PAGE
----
Once you step out of "real mode" (i.e., 16-bit DOS mode) into "protected mode" (32-bit or 64-bit, multiple memory permission rings, all that jazz), you no longer have access to the BIOS or its interrupts, so you can't ask it for help with peripherals anymore.
Before then, the BIOS will give you keyboard access, tell you what drives are installed and what size they are, let you write to the screen, all sorts of wonderful stuff. For example, you can write "Hello world!" in assembler for an x86 PC, using only a couple dozen opcodes, which is very exciting when you're first learning about such a low level.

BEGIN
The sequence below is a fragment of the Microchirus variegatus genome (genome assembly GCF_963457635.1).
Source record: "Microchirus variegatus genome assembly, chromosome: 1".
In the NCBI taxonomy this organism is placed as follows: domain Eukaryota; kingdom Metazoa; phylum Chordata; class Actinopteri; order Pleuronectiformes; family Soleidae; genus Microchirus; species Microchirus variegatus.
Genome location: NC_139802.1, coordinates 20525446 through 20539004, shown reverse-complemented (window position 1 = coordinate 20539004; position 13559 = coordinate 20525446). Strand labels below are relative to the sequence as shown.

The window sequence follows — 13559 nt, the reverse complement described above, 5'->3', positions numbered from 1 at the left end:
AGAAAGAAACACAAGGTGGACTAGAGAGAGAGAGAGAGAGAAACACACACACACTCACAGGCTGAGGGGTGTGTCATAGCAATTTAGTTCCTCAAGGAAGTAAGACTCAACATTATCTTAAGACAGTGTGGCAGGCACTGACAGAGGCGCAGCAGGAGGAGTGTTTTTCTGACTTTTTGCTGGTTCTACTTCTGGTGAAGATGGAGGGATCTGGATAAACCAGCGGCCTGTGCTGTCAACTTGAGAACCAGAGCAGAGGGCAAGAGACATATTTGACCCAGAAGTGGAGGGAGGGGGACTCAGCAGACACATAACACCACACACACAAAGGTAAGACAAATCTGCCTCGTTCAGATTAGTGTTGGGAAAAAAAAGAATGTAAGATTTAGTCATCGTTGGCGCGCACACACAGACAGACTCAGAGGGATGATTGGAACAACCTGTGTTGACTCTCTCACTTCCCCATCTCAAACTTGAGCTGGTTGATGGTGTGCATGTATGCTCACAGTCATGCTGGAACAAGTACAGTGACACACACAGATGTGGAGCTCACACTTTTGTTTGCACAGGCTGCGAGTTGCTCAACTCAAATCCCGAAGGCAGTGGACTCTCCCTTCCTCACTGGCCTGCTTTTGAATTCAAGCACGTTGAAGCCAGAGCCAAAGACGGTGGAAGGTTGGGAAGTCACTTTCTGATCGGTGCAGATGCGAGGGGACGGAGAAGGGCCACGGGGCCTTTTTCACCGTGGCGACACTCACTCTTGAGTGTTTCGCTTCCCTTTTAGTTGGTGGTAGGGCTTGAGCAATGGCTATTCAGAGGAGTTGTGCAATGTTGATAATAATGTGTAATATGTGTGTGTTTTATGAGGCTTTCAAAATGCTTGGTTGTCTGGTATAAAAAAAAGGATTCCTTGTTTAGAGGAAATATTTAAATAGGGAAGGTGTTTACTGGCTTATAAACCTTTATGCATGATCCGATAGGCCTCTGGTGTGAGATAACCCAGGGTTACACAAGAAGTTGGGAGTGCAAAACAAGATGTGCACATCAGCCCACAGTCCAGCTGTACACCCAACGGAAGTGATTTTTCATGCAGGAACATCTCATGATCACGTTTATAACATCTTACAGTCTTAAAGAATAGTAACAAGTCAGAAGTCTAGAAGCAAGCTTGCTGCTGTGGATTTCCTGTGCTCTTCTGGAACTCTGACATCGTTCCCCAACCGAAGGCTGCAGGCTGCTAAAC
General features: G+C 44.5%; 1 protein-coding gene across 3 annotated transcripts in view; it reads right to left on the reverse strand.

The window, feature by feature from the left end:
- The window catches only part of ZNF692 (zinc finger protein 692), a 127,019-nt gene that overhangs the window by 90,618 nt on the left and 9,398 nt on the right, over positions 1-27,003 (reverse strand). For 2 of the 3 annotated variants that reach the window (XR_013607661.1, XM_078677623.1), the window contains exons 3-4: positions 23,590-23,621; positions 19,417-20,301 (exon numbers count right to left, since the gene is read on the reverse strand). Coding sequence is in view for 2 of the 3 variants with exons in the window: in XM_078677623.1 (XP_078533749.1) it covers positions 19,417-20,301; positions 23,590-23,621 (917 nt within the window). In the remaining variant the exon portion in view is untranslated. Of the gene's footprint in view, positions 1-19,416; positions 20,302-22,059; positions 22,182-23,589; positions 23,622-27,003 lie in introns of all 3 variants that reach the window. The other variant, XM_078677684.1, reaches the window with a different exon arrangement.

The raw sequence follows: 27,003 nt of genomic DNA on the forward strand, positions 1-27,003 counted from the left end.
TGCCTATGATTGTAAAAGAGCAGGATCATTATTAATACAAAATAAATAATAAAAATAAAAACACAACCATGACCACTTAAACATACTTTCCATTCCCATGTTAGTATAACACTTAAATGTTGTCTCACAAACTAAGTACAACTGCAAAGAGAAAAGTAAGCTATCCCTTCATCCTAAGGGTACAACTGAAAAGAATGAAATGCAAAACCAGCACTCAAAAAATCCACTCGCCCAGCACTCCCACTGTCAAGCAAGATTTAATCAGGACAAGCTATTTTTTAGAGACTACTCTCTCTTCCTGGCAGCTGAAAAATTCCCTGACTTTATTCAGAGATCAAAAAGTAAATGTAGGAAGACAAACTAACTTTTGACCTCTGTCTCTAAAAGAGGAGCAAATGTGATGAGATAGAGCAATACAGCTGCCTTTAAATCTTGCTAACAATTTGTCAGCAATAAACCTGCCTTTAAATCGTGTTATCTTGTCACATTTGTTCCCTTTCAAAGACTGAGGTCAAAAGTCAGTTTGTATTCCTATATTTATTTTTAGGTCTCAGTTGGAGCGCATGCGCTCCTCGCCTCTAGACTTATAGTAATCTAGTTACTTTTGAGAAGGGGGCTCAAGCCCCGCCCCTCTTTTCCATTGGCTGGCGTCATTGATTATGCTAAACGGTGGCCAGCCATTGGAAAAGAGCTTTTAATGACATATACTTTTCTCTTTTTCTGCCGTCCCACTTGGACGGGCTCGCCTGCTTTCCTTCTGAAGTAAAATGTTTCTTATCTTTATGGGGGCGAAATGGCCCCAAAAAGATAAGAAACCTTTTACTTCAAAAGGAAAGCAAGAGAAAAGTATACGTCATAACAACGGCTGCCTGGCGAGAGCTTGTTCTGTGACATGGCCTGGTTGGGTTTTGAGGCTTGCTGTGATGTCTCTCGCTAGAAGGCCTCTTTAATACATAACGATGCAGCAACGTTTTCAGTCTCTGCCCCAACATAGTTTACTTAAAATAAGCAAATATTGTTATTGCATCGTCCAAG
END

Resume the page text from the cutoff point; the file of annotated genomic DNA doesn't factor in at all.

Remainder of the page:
If UEFI really means the loss of all that, it makes me kinda sad.